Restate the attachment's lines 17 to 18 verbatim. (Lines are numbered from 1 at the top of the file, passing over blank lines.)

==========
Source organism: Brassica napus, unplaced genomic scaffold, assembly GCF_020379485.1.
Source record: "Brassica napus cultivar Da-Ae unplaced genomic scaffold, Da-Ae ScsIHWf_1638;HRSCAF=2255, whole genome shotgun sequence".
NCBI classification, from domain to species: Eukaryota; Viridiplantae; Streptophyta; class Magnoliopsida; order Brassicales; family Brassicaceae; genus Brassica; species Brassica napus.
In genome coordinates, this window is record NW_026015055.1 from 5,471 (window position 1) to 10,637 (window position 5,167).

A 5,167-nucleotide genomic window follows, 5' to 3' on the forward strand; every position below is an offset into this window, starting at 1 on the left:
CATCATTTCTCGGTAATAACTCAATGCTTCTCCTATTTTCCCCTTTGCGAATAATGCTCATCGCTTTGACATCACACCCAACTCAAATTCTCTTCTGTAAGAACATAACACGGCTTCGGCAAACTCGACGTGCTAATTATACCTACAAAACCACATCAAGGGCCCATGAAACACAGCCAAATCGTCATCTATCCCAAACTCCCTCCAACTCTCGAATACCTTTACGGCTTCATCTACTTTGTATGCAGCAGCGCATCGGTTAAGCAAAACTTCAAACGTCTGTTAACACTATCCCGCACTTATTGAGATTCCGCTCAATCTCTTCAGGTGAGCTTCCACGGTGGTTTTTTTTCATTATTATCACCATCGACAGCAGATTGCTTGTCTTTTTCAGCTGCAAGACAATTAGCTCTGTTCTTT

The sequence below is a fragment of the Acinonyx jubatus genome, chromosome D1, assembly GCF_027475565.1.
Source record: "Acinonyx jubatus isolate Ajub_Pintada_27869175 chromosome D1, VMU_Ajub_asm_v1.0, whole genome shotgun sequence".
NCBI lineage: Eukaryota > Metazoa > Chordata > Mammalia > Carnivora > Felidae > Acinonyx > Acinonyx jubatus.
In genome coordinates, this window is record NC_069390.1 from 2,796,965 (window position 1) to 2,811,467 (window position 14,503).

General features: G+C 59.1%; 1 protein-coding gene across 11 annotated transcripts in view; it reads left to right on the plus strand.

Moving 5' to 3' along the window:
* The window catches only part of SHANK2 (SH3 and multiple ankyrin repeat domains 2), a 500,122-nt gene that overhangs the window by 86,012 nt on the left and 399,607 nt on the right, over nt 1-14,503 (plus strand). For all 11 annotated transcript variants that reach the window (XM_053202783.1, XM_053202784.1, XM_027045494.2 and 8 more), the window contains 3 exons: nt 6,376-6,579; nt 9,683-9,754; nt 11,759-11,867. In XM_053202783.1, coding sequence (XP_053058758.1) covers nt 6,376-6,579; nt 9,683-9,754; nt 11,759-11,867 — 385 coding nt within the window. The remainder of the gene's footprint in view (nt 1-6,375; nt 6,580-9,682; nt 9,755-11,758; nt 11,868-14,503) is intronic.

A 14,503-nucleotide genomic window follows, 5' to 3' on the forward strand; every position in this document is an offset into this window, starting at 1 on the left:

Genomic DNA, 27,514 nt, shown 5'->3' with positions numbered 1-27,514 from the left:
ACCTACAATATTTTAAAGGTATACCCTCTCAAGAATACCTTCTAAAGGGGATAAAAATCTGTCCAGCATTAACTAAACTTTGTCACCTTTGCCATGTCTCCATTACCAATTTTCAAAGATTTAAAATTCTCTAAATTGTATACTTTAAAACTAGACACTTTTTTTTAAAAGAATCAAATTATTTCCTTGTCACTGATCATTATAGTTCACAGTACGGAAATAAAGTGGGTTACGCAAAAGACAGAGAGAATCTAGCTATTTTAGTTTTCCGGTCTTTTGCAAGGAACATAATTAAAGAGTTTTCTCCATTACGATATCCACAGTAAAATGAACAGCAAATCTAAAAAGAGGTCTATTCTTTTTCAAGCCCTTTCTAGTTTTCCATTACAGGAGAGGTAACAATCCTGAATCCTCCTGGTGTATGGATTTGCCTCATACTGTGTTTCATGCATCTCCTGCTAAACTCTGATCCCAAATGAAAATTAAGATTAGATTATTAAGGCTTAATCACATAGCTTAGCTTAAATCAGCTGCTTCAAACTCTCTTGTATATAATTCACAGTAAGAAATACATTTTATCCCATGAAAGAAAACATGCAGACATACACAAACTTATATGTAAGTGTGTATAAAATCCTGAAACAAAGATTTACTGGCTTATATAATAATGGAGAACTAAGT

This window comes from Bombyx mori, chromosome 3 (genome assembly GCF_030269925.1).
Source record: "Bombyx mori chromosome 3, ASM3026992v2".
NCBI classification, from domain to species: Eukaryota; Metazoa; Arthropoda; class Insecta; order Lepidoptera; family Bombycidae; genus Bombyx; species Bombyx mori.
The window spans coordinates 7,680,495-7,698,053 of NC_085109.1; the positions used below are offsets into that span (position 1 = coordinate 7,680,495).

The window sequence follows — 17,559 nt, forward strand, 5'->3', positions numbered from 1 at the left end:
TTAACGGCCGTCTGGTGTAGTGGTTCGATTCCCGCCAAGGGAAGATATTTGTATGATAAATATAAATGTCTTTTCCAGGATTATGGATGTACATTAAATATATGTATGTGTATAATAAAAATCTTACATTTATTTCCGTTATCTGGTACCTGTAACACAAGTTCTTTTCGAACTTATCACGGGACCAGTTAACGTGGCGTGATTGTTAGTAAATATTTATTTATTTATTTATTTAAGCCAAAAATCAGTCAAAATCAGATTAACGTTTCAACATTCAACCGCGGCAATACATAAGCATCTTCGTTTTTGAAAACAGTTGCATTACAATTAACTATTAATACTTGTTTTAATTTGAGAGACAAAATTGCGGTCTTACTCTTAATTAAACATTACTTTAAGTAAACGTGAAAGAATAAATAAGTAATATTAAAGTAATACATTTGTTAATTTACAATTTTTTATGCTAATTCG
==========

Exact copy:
This window comes from Bombyx mori, chromosome 3 (genome assembly GCF_030269925.1).
Source record: "Bombyx mori chromosome 3, ASM3026992v2".